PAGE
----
musings: the future of journalism, pt 2

Posted: 09/10/2010 in musings, the future of journalism
Tags: , ,

Here is some more of my thinking on the future of journalism:

Journalists need to take many cues from the changes that the Internet has undergone in its transition to Web 2.0, even as we head into the new era of Web 3.0. The understanding of this transition is simple: we are now entering an age of user-generated content on the Internet. The implications of this transition are slightly more complicated, however, as we must adapt to our new relationship with our former audience.

As Francis Pisani attributes to Dan Gillmor: journalism must be “less of a lecture and more a conversation.” As I touched on previously, we as journalists must be prepared for direct interaction with the people we want to consume our media. Journalists must be skilled at public relations and effective communication with the audience. Beyond this new requirement, Tim O’Reilly’s report on Web 2.0 would have us believe that user participation is also going to become a key component of the new journalistic paradigm in the digital era. Perhaps journalists need to step down from our thrones and accept the input of citizen journalists who may have unique insight on topics. Unfortunately, the effective process for receiving this input has to date only been in the comments section beneath a web package. The question we must now answer is: how are we going to make it easier for users to submit their input?

Another lesson that I believe journalists can learn from Web 2.0 is that of what O’Reilly described as the “perpetual beta.” Journalism traditionally has been a slowly changing institution, whose strong roots and deeply ingrained methods have often made it unable to adapt with the world around it. We must work in the exact opposite manner if we hope to survive in this digital age. Users look for services that are constantly updating, continually testing new trades, and consistently allowing feedback to shape the future of the business. Journalists cannot be slow in adopting this new facet because without the perpetual beta model, we will certainly be buried by competition that uses such a model.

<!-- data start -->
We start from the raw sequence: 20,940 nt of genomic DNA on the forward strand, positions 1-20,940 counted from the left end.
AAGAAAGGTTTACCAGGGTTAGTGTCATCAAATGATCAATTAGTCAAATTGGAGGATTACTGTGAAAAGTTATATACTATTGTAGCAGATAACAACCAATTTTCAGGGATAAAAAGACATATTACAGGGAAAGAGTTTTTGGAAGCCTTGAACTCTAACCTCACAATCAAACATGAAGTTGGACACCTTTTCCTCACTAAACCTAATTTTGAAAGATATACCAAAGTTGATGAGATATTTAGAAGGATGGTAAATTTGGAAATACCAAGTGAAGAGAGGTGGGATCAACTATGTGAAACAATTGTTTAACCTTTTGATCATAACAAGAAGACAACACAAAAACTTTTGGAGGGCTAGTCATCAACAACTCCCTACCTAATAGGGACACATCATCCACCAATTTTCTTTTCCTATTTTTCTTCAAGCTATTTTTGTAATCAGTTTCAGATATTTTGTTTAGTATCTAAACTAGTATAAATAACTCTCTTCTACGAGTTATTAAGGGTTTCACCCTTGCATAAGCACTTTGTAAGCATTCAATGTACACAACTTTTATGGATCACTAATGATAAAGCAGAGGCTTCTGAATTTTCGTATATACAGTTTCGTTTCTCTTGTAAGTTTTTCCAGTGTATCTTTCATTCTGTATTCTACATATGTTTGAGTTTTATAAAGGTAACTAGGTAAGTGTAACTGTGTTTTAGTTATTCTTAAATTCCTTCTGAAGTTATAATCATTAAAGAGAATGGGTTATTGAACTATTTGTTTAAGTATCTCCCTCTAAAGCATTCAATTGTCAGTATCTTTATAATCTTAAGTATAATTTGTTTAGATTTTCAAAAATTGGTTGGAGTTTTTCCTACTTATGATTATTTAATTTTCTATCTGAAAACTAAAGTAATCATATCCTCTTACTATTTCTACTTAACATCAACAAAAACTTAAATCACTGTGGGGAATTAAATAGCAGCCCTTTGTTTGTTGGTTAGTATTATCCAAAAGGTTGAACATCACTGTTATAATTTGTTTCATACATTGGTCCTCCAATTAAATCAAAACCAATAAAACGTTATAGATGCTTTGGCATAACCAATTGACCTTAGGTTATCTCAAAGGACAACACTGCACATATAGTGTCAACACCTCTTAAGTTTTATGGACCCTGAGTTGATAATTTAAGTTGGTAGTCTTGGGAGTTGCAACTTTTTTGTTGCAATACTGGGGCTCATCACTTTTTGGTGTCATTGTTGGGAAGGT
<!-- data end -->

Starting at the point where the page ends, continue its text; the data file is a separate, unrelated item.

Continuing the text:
Social networks and blogs, seen initially as enemies of the pristine institution of journalism, are actually one of the most important tools for disseminating information to the new masses. These tools can reach more people instantaneously than any other medium for journalism ever could. With a click of a button or the posting of a link, articles and other online packages can be shared with audiences worldwide. Not only will this spread of information increase readership, it will also allow journalists to reach what O’Reilly refers to as “the long tail” of the audience.

The great difficulty that we face as we enter this global digital marketplace is the question of ethics. Journalists must always keep in mind the principles that have made journalism such an important part of society. Although we must make our trade more appealing to an audience that is infatuated with the sensational, we must not go to far and make our content sensational. While we must engage our audience and open ourselves to contribution, we must not lose our objectivity and our journalistic principles. In lieu of the digital era, we must stand as beacons of truth and justice, which will give us competitive advantage in the niche of professional journalism.

  1. […] journalism are new members in the conversation that used to be limited to newsrooms. As mentioned previously, the organizational structure of journalism may be the first casualty of the transition to online […]

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